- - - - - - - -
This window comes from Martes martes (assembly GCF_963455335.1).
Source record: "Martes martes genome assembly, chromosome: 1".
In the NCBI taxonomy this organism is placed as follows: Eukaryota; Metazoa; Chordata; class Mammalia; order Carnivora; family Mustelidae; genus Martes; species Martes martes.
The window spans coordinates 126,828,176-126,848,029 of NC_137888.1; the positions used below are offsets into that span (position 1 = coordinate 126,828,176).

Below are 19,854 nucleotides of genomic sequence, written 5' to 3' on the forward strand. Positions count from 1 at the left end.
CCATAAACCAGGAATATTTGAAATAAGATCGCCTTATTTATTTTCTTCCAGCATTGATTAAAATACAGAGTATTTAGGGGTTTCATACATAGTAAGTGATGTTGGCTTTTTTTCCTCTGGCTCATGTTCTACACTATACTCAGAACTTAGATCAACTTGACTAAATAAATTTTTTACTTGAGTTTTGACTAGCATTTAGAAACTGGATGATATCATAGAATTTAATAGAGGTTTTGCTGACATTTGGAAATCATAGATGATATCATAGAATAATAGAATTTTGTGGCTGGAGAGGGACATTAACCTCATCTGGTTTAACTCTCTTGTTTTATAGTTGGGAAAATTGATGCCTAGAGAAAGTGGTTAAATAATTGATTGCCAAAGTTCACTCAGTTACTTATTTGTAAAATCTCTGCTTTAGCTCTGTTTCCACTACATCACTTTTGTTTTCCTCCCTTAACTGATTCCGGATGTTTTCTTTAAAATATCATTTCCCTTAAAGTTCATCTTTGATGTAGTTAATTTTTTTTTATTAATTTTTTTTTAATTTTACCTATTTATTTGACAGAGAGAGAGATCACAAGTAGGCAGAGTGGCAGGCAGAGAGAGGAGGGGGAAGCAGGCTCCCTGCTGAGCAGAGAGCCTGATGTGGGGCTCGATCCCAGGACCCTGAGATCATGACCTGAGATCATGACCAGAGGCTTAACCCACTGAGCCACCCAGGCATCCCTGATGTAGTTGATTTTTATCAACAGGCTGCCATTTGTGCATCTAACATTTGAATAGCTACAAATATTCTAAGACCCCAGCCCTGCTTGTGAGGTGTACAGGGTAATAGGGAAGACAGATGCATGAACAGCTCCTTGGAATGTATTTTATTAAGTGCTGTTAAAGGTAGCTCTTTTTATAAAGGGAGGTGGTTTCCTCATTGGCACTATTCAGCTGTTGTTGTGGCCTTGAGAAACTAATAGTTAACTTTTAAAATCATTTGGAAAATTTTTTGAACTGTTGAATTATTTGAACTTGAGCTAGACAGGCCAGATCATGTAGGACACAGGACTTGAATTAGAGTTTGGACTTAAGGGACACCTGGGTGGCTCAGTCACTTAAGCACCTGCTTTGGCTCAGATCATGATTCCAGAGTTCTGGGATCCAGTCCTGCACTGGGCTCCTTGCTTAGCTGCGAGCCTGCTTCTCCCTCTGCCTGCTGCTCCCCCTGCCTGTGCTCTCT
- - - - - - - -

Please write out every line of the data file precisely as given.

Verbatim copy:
This window comes from Martes martes (assembly GCF_963455335.1).
Source record: "Martes martes genome assembly, chromosome: 1".
In the NCBI taxonomy this organism is placed as follows: Eukaryota; Metazoa; Chordata; class Mammalia; order Carnivora; family Mustelidae; genus Martes; species Martes martes.
The window spans coordinates 126,828,176-126,848,029 of NC_137888.1; the positions used below are offsets into that span (position 1 = coordinate 126,828,176).

Below are 19,854 nucleotides of genomic sequence, written 5' to 3' on the forward strand. Positions count from 1 at the left end.
CCATAAACCAGGAATATTTGAAATAAGATCGCCTTATTTATTTTCTTCCAGCATTGATTAAAATACAGAGTATTTAGGGGTTTCATACATAGTAAGTGATGTTGGCTTTTTTTCCTCTGGCTCATGTTCTACACTATACTCAGAACTTAGATCAACTTGACTAAATAAATTTTTTACTTGAGTTTTGACTAGCATTTAGAAACTGGATGATATCATAGAATTTAATAGAGGTTTTGCTGACATTTGGAAATCATAGATGATATCATAGAATAATAGAATTTTGTGGCTGGAGAGGGACATTAACCTCATCTGGTTTAACTCTCTTGTTTTATAGTTGGGAAAATTGATGCCTAGAGAAAGTGGTTAAATAATTGATTGCCAAAGTTCACTCAGTTACTTATTTGTAAAATCTCTGCTTTAGCTCTGTTTCCACTACATCACTTTTGTTTTCCTCCCTTAACTGATTCCGGATGTTTTCTTTAAAATATCATTTCCCTTAAAGTTCATCTTTGATGTAGTTAATTTTTTTTTATTAATTTTTTTTTAATTTTACCTATTTATTTGACAGAGAGAGAGATCACAAGTAGGCAGAGTGGCAGGCAGAGAGAGGAGGGGGAAGCAGGCTCCCTGCTGAGCAGAGAGCCTGATGTGGGGCTCGATCCCAGGACCCTGAGATCATGACCTGAGATCATGACCAGAGGCTTAACCCACTGAGCCACCCAGGCATCCCTGATGTAGTTGATTTTTATCAACAGGCTGCCATTTGTGCATCTAACATTTGAATAGCTACAAATATTCTAAGACCCCAGCCCTGCTTGTGAGGTGTACAGGGTAATAGGGAAGACAGATGCATGAACAGCTCCTTGGAATGTATTTTATTAAGTGCTGTTAAAGGTAGCTCTTTTTATAAAGGGAGGTGGTTTCCTCATTGGCACTATTCAGCTGTTGTTGTGGCCTTGAGAAACTAATAGTTAACTTTTAAAATCATTTGGAAAATTTTTTGAACTGTTGAATTATTTGAACTTGAGCTAGACAGGCCAGATCATGTAGGACACAGGACTTGAATTAGAGTTTGGACTTAAGGGACACCTGGGTGGCTCAGTCACTTAAGCACCTGCTTTGGCTCAGATCATGATTCCAGAGTTCTGGGATCCAGTCCTGCACTGGGCTCCTTGCTTAGCTGCGAGCCTGCTTCTCCCTCTGCCTGCTGCTCCCCCTGCCTGTGCTCTCT